Thursday, August 26, 2004

Florida Politics

We are having a primary election here next Tuesday. There are signs galore, everywhere you go, plastered on fences, the sides of houses, outside homes and businesses. What a visual mess.

The primary is to select Democratic and Republican candidates for a variety of state and county offices, and a few non-partisan races for some of the Monroe county offices. Many -- well, some -- of the races are all in one party or the other, meaning that whoever wins the primary is elected without having to participate in the general election in November.

Janet registered as a Republican in order to be able to vote in the primary. Me, I registered independent, or unaffiliated, and will vote only in the non-partisan races, and on the single ballot question, asking voter approval to continue imposing a 1/2-cent sales tax that goes to support school construction.

The overall sales tax rate in Key West is 7-1/2%, while the statewide rate is 6%. The other 1% is, I believe, a county tax. Or it might be a city one. I don't really know. But I'll find out.

The contests that are drawing the most local attention are the county races: one for school superintendent, two for school board, two for County Commissioner, and one for County Sheriff. Apart from those and a couple of more minor offices, the rest are for districts that are larger than just Monroe County: state senator, state representative, U.S. House and Senate, etc. Florida has election laws that are quite different than those we were familiar with in New Hampshire. There, School Superintendents were appointed, not elected. There, we had what are know as open primaries, where an independent voter could go into a primary and select a ballot for either party, and thus declare themselves (briefly) a member of that party. Then, on the way out of the voting place, one can change back to unaffiliated.

I contacted one of the candidates for Superintendent shortly after we arrived and offered whatever help in his election campaign I might be able to provide. I met him, then there was no follow up, so I've done nothing. This candidate was appointed by Governor Bush to the position about 18 months ago, following the resignation of the incumbent in the position. The appointment was controversial, since the man appointed was a business man, not an educator, and he promptly made it even more controversial by shaking the trees, uncovering some unseemly actions and expenses by the district in the recent past. His failing, if he has one, is that he's been unable so far to establish a good working relationship with the elected, five-member School Committee. That might not be entirely, or even mostly, his fault. Some of the board members have exhibited great antipathy to this Superintendent, and are said to have opposed his appointment fiercely when it was first announced. They had all figured that ascension to the post was all but mandated for the assistant to the previous Superintendent, that was their recommendation, and that felt that the Governor should have rubber stamped it. You don't always get what you want.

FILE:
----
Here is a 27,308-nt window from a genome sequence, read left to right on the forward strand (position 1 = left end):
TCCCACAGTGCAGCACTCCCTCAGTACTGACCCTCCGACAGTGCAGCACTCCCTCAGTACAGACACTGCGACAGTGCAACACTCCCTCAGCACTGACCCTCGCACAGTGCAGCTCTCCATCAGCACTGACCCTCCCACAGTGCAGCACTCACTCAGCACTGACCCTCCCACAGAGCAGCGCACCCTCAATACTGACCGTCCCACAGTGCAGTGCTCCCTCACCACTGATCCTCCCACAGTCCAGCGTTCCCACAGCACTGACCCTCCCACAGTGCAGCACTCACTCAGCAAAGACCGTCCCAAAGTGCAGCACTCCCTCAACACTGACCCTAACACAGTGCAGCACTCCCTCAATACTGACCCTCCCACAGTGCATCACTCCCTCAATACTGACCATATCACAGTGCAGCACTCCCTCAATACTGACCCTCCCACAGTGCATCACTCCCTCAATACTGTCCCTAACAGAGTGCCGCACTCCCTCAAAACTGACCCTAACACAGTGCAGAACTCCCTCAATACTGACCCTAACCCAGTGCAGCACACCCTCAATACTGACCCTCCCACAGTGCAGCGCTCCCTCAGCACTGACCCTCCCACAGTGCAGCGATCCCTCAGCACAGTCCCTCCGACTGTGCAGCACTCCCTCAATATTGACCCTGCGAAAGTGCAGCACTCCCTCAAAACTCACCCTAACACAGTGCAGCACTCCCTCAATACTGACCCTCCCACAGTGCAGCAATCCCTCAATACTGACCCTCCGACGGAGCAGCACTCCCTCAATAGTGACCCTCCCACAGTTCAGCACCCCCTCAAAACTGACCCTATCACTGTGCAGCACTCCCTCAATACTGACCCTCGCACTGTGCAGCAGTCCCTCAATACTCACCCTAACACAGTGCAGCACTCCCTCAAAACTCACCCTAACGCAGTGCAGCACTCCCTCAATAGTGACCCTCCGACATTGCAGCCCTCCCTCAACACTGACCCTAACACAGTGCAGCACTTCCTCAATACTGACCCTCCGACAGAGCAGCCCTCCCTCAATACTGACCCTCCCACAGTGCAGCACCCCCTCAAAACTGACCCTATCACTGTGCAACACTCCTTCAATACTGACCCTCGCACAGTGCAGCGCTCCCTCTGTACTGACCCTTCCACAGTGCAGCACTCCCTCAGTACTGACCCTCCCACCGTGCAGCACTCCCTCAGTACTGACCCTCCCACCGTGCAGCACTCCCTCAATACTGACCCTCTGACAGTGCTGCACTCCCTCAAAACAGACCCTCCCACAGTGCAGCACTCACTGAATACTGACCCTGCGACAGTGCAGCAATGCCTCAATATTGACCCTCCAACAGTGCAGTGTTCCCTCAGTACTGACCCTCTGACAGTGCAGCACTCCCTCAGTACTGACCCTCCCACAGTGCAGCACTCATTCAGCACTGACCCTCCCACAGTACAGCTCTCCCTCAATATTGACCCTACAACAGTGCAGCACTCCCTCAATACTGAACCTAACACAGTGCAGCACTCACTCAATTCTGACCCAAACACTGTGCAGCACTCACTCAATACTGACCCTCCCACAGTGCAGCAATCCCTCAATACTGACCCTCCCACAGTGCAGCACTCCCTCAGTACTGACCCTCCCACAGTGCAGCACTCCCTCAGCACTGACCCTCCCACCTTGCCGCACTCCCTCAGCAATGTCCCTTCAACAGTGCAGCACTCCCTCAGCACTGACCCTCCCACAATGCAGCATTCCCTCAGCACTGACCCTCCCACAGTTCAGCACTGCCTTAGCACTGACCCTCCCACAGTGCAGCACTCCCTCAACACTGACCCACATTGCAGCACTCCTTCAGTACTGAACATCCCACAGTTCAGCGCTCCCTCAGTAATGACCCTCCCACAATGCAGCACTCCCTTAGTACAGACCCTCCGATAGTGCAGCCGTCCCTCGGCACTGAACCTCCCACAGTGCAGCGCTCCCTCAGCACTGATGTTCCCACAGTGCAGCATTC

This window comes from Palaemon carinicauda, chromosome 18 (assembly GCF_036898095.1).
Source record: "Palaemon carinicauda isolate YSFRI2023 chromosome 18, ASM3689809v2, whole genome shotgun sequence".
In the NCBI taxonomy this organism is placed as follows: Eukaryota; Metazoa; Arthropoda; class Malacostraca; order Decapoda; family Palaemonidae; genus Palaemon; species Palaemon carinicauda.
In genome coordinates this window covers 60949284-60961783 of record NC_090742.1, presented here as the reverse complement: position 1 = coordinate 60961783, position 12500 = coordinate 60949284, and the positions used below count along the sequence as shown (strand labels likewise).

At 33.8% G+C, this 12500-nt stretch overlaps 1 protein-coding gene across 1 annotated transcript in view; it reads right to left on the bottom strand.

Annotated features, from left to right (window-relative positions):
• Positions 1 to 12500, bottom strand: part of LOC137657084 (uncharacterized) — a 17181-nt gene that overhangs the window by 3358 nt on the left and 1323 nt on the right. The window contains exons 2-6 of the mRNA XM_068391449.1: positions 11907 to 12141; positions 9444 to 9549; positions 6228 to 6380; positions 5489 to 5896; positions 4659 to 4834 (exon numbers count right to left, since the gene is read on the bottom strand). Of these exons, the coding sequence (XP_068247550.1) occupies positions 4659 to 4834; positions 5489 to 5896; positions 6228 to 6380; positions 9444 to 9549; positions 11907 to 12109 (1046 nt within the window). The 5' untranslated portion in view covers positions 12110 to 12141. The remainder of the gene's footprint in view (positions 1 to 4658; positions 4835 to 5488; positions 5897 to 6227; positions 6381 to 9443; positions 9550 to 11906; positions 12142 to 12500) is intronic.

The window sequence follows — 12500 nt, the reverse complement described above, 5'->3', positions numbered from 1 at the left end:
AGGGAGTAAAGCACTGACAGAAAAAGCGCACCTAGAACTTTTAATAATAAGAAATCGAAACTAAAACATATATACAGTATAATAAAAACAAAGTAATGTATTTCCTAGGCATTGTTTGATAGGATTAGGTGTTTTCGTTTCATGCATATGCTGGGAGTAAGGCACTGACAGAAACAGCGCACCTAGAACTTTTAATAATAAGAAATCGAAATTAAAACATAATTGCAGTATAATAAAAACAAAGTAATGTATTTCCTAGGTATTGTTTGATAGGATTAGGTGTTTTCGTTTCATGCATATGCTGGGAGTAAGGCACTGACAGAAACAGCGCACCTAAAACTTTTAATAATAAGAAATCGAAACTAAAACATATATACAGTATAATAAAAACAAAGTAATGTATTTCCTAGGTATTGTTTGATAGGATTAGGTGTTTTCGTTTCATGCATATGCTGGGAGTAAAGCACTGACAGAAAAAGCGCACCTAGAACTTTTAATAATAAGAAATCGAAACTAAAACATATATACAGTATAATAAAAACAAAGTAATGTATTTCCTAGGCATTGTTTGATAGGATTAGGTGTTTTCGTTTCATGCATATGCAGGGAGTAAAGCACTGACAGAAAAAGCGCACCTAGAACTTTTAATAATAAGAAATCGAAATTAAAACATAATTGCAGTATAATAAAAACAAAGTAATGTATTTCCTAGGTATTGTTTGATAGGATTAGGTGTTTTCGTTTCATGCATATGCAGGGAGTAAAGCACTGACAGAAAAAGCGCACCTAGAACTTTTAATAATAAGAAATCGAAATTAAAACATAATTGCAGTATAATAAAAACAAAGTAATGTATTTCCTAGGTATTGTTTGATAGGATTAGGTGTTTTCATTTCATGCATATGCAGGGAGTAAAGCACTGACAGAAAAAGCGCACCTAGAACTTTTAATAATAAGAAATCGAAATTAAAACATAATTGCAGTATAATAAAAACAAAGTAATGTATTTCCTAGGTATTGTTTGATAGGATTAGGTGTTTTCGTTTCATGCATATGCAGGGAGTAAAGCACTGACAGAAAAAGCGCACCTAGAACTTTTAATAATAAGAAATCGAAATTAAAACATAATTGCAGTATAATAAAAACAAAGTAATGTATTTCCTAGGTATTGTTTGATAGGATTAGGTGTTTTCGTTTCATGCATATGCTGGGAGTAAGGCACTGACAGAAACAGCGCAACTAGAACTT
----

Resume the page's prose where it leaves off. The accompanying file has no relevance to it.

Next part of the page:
All politics are local, said former House Speaker Tip O'Neill once. I tend to agree with that, especially since most of my political knowledge comes from New Hampshire, with its 425 state representatives and 40 state senators in a state of less than a million people. The last city we lived in there had about six representative seats for just the one city. Florida and Monroe County and Key West are giving me a different perspective on how things work.

1 comment:

Robert Kelly said...

Sorry Mike, I didn't see your comment soon enough to be of any help. The Primary WAS on the 30th. Hope that you got to vote.

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